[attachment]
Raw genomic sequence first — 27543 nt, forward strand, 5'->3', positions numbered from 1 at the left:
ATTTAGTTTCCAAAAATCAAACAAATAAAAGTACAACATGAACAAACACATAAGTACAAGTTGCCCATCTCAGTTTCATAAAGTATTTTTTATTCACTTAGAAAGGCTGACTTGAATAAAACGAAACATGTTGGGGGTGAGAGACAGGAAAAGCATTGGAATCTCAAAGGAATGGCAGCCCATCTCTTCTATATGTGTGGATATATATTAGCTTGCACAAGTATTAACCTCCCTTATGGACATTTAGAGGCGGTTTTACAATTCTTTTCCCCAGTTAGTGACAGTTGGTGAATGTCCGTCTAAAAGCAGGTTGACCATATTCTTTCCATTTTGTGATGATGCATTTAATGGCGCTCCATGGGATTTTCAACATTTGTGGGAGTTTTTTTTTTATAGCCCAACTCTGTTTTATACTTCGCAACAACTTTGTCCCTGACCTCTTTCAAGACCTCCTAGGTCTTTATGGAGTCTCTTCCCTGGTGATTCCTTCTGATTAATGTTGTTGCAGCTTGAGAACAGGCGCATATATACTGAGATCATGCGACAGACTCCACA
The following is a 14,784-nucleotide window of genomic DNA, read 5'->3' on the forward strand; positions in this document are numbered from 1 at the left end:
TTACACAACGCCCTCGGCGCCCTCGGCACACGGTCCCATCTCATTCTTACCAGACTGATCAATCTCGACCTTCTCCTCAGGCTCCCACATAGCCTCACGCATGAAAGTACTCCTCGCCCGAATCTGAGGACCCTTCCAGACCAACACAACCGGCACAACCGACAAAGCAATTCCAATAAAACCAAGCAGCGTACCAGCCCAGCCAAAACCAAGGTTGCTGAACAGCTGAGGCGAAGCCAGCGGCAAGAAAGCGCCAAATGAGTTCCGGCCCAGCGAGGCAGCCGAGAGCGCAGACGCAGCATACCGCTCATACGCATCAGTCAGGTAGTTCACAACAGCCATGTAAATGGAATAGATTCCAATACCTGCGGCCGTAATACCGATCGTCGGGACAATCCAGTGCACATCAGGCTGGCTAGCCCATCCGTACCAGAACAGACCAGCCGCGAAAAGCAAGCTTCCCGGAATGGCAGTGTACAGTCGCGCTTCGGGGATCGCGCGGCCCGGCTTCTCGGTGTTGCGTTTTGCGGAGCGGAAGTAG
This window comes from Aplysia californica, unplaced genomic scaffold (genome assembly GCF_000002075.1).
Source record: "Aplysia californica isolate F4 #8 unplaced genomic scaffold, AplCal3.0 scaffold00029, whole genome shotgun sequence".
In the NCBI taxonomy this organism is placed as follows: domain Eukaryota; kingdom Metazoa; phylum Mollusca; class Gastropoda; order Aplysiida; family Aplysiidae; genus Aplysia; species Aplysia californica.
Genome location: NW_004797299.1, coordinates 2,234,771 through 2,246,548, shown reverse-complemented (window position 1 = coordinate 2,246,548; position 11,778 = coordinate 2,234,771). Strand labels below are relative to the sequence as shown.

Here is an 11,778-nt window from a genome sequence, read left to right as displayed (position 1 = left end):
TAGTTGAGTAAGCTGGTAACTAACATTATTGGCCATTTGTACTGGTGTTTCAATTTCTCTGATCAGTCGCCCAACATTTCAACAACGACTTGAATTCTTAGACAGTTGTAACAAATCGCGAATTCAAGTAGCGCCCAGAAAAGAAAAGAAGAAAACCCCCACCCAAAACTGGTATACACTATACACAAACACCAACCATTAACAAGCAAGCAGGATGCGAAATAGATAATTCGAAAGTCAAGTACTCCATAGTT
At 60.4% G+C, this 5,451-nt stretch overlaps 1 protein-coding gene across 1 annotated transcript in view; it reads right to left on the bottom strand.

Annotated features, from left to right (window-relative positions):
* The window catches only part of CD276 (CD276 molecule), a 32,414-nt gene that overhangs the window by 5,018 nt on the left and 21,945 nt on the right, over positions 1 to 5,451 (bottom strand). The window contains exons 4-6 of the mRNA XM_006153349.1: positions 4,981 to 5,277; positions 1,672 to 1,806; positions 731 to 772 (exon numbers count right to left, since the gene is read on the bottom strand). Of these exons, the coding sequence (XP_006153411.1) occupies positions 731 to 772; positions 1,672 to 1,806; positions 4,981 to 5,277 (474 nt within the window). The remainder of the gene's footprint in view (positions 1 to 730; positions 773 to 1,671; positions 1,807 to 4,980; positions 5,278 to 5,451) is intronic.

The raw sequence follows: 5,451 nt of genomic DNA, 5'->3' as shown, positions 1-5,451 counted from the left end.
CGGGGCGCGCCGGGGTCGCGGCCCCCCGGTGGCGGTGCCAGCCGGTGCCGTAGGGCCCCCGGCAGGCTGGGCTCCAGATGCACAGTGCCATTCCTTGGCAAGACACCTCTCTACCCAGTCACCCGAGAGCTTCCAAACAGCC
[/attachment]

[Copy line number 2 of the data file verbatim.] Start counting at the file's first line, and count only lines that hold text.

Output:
ATTTAGTTTCCAAAAATCAAACAAATAAAAGTACAACATGAACAAACACATAAGTACAAGTTGCCCATCTCAGTTTCATAAAGTATTTTTTATTCACTTAGAAAGGCTGACTTGAATAAAACGAAACATGTTGGGGGTGAGAGACAGGAAAAGCATTGGAATCTCAAAGGAATGGCAGCCCATCTCTTCTATATGTGTGGATATATATTAGCTTGCACAAGTATTAACCTCCCTTATGGACATTTAGAGGCGGTTTTACAATTCTTTTCCCCAGTTAGTGACAGTTGGTGAATGTCCGTCTAAAAGCAGGTTGACCATATTCTTTCCATTTTGTGATGATGCATTTAATGGCGCTCCATGGGATTTTCAACATTTGTGGGAGTTTTTTTTTTATAGCCCAACTCTGTTTTATACTTCGCAACAACTTTGTCCCTGACCTCTTTCAAGACCTCCTAGGTCTTTATGGAGTCTCTTCCCTGGTGATTCCTTCTGATTAATGTTGTTGCAGCTTGAGAACAGGCGCATATATACTGAGATCATGCGACAGACTCCACA